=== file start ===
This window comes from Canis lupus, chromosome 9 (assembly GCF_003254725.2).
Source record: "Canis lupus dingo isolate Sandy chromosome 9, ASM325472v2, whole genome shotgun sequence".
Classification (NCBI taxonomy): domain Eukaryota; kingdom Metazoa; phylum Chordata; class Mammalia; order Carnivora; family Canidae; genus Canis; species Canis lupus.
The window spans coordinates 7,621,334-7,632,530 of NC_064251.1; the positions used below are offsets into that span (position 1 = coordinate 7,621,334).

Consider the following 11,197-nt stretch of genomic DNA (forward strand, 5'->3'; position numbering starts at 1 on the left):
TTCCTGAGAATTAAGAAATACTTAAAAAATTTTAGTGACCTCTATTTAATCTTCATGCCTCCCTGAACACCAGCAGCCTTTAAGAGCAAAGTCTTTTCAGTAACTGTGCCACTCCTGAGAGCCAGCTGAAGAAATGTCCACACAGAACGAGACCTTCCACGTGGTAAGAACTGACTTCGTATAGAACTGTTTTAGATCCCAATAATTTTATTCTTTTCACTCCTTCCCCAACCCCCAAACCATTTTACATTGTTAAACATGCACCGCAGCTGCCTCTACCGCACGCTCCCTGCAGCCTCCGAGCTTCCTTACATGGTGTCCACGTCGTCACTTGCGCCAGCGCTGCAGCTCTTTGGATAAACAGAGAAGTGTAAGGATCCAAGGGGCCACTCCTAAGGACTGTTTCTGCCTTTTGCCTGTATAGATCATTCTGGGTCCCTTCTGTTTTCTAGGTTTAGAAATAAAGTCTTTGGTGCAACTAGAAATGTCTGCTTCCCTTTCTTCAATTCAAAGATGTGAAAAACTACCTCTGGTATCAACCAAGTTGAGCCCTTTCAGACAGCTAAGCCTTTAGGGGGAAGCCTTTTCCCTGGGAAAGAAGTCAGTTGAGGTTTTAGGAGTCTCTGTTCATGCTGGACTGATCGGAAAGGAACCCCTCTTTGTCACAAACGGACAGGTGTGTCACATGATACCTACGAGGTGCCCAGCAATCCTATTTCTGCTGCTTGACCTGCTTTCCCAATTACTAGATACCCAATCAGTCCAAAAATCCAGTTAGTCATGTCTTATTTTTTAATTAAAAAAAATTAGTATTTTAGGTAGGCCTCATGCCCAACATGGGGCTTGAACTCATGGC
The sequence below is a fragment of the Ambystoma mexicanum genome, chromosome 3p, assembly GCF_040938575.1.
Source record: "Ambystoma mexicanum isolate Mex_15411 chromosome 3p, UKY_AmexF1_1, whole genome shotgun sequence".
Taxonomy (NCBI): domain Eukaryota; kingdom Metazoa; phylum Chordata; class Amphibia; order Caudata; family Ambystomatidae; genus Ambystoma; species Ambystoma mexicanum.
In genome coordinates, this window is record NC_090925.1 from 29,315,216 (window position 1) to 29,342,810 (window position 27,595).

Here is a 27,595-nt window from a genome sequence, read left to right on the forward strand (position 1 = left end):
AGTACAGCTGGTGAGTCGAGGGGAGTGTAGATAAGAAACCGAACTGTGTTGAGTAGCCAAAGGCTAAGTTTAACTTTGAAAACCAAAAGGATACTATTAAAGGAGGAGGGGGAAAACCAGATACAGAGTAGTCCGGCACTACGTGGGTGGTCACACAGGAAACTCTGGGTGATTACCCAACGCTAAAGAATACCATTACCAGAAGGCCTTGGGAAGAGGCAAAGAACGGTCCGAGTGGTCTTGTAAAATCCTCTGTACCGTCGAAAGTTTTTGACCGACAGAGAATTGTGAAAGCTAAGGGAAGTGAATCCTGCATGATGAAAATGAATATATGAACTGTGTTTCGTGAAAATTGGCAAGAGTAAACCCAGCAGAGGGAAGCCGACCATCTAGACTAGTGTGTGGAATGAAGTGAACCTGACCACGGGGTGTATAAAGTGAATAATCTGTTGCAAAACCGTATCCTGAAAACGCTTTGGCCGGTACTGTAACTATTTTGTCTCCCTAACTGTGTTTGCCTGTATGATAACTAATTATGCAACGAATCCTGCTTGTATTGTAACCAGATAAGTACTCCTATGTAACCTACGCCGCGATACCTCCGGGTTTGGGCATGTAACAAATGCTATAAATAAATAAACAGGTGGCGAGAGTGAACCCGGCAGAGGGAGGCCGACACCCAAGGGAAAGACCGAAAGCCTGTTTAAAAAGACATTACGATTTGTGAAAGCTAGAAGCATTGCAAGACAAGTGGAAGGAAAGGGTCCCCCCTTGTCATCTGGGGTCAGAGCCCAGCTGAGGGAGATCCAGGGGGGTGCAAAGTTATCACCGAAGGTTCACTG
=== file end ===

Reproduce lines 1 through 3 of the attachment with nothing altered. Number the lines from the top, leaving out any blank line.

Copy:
This window comes from Canis lupus, chromosome 9 (assembly GCF_003254725.2).
Source record: "Canis lupus dingo isolate Sandy chromosome 9, ASM325472v2, whole genome shotgun sequence".
Classification (NCBI taxonomy): domain Eukaryota; kingdom Metazoa; phylum Chordata; class Mammalia; order Carnivora; family Canidae; genus Canis; species Canis lupus.